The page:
I've heard people say they don't like fantasy because 'it's unrealistic' or 'anything can happen'. But the point is, it shouldn't. When you're building a fantasy world, every single detail has profound consequences. Decide your system of magic requires fresh-laid eggs to work, and you can't suddenly change your mind when the hero finds himself in a desperate situation with not a chicken in sight. And because you're inventing the world from scratch, the issue goes even deeper. OK, so you've got a city in the middle of the barren desert plains; that's fine, but you'd better have a damn good answer to the question of why they didn't build it a few miles to the south where there's a handy water supply, or a few miles to the north where it would have been elevated above the surrounding terrain. And no, before you ask, because it's cooler that way is not a valid reason.
So, if I had to give one piece of advice to the fledgling writer about to take their first steps down the worldbuilding path, it would be this: please, please think everything through first. Yes, you can be as inventive and as creative as you like; yes, you can have mile-high cities and magic based on rainbows; but above all things, your world must have its own logic – and stick to it.
Write Every Day: tip of the week
Choose an aspect of your world (if it's a standard fantasy trope, so much the better). For instance, say swords are the main weapon. Now ask yourself a series of questions. Is steel common? Is it cheap? Who can afford it? Who produces it? If there's magic in your world, why don't people use that as a weapon instead? How come gunpowder hasn't been discovered yet? Do people walk around armed as a matter of course? What effect does that have on the level of crime? And so on. Once you've finished, you'll have solidified the logic behind that area of your narrative, and maybe created some useful social/historical/economic background to draw on as well.
A horse by any other name …
Hi guys, and many thanks for your kind wishes last week. I’m pleased to report that I have now defeated the evil cold virus and am ready to set out once more on my journey through the fierce and unforgiving lands of Fantasy. And what better way to do it than on horseback? Never mind that I’ve only ridden a horse once in my life, and that was when I was about twelve. I mean, how hard can it be? You just stick a saddle on it and away you go, right? After all, everyone else is doing it.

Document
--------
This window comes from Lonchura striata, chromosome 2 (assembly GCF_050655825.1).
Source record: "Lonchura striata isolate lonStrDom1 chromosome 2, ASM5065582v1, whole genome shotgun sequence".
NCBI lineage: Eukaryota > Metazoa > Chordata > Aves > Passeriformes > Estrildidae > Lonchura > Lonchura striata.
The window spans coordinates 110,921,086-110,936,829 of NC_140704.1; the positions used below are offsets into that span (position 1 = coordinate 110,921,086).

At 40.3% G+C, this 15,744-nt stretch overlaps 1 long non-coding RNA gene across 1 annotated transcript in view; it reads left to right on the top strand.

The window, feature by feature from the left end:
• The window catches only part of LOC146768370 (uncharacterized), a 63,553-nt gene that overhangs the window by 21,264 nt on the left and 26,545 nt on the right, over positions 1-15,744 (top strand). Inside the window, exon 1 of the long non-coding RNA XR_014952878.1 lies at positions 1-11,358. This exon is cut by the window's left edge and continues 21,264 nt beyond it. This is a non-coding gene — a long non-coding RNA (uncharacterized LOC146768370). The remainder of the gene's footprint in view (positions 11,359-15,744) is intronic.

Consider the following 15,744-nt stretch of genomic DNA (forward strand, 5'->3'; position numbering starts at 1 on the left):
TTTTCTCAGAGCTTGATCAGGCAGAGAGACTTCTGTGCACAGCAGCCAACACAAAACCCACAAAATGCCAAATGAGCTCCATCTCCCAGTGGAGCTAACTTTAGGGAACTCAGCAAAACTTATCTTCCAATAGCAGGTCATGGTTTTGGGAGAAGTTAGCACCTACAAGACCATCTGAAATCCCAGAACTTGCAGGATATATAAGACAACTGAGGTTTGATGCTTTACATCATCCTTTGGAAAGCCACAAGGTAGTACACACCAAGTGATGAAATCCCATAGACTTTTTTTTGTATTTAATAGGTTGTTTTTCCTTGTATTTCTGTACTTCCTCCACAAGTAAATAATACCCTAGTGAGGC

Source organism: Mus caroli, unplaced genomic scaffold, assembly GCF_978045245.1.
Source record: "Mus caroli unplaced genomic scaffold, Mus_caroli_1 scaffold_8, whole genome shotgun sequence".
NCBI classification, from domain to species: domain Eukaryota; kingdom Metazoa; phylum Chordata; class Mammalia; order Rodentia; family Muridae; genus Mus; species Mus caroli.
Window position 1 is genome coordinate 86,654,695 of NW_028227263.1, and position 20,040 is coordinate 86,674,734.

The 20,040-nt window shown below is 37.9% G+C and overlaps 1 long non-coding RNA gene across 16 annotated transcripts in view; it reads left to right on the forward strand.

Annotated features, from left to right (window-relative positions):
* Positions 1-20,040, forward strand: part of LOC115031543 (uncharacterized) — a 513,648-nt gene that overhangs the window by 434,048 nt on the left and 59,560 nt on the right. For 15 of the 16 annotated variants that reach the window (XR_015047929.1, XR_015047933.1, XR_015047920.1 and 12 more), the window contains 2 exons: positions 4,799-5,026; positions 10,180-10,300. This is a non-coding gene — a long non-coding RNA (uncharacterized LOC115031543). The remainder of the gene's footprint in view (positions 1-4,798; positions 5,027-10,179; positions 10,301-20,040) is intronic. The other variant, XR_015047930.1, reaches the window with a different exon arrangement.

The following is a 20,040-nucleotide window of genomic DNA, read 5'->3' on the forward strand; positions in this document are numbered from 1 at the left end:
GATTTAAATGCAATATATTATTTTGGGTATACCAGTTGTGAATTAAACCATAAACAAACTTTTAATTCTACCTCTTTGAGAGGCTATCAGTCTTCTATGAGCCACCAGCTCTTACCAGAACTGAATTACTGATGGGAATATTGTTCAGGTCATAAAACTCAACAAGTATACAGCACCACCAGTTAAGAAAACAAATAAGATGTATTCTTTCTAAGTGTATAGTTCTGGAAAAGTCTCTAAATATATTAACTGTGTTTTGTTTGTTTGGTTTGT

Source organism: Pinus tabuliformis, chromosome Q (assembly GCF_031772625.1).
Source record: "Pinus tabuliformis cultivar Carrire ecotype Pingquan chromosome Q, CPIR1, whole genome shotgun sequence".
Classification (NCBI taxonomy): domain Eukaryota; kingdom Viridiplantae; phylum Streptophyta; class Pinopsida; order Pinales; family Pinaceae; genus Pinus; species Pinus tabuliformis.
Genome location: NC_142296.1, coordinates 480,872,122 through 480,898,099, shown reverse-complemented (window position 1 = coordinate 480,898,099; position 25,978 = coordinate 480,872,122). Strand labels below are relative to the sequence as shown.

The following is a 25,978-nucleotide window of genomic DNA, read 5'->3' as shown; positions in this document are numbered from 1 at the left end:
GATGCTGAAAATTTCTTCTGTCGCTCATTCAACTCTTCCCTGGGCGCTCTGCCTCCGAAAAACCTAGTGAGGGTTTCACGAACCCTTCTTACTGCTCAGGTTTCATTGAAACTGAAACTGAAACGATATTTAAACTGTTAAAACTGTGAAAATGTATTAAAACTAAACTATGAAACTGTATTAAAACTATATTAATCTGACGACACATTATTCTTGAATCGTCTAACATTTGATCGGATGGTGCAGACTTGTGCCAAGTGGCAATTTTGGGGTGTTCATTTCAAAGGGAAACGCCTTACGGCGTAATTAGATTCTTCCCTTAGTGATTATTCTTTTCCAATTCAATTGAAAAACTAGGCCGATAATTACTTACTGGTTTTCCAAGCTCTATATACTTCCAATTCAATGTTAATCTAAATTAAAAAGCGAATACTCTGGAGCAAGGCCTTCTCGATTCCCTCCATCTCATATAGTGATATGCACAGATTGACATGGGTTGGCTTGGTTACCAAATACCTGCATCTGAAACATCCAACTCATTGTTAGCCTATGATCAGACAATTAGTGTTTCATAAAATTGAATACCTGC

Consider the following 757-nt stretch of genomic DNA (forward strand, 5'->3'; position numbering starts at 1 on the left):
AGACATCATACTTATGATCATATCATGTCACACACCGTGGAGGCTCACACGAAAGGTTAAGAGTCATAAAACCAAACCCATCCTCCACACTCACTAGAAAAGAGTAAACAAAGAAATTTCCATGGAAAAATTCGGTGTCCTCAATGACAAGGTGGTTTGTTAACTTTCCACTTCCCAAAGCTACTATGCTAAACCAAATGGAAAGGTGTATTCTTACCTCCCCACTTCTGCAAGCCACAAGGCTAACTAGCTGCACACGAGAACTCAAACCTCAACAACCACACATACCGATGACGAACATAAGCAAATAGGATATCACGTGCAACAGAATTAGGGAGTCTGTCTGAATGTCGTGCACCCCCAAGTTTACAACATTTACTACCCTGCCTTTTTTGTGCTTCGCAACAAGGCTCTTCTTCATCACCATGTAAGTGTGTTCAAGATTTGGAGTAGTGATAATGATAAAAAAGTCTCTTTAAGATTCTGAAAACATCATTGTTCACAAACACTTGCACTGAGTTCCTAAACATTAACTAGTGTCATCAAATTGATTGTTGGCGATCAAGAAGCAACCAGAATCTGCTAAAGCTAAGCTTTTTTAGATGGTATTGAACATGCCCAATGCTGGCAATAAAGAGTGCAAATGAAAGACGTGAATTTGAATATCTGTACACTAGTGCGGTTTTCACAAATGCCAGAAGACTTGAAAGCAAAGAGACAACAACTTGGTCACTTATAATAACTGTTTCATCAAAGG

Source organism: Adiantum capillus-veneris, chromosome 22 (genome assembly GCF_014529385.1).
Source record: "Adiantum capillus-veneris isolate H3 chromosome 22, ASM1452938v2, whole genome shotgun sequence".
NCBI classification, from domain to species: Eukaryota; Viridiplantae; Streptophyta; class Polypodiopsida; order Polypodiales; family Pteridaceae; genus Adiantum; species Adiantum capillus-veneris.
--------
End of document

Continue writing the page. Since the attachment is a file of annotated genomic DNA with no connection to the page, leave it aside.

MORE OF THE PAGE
See, the horse is to fantasy what the gondola is to Venice or the hoverboard is to Back to the Future II: the only real way to get around. Visit a fantasy world at random and you have at least a 95 percent chance of encountering a horse. Which may seem odd, given how inventive worldbuilders can be in other areas: magic systems, for instance, or social hierarchies, or any creatures that are dangerous rather than functional. The number of variations I’ve seen on your basic dragon could fill an encyclopaedia. Yet a horse is always a horse. Why?
One reason is probably the bicycle effect. Writers tend to treat horses rather like bicycles: they’re a convenient device to get a character from A to B, but other than that they’re not relevant to the plot.* You wouldn’t stop in the middle of a children’s book to explain exactly what kind of bike Jimmy is using to get away from the local bully; likewise, you wouldn’t stop in the middle of a fantasy to describe the horse Jimi is using to flee from the giant fire-breathing lizard. In short, there’s no point in wasting invention on something that’s essentially part of the scenery.** Readers aren’t interested in how the hero gets around. They’re more interested in the peril that’s bearing down on him as we speak.
A second and more fundamental reason is that there are two schools of thought when it comes to naming things in fantasy. One says, ‘Ohmigosh it’s all unfamiliar and exciting and mystical, so I’d better call everything by some obscure-sounding name to make sure my readers know this is, like, another world. A horse? No! Call it a mynnor. And check out these awesome calatznis I’m wearing.’ To which the other replies, ‘We all know it’s a horse, OK? It looks like a horse. It behaves like a horse. It certainly smells like a horse. So stop making up random combinations on your keyboard.’ And in most cases, it’s the pragmatic side that wins.
See, if we really are dealing with another world – that is, it’s completely separate from our own, without being an alternative history or involving inter-world travel – then its inhabitants clearly aren’t going to speak English or Russian or Hindi. Everything we read on the page has essentially been translated from another language anyway. So why call a horse a mynnor if a tree is still a tree? Because in fact, if you think about it logically, a fantasy horse isn’t really a horse at all. How can it be? Nothing in such a fantasy world can possibly be related genetically to anything we have here.
Basically ‘horse’ is just a shorthand, a way of referring to the animal that fills the horse-shaped gap in that particular world. And unless the author has a worthwhile and valid reason for giving it scales and six legs – which is going to necessitate a whole rethink of the evolutionary system in that world and throws up other problems as a result, like why the other ‘mammals’ don’t have six legs too if that’s such a smart survival move – it’s going to be pretty darn similar to our horses.
For me, that’s a good enough reason to call a horse a horse.
* That is, of course, apart from all those horse-loving plains-dwelling societies that seem to proliferate in a certain type of fantasy. But let’s not even go there.
** This is probably also why fantasy characters eat so much stew.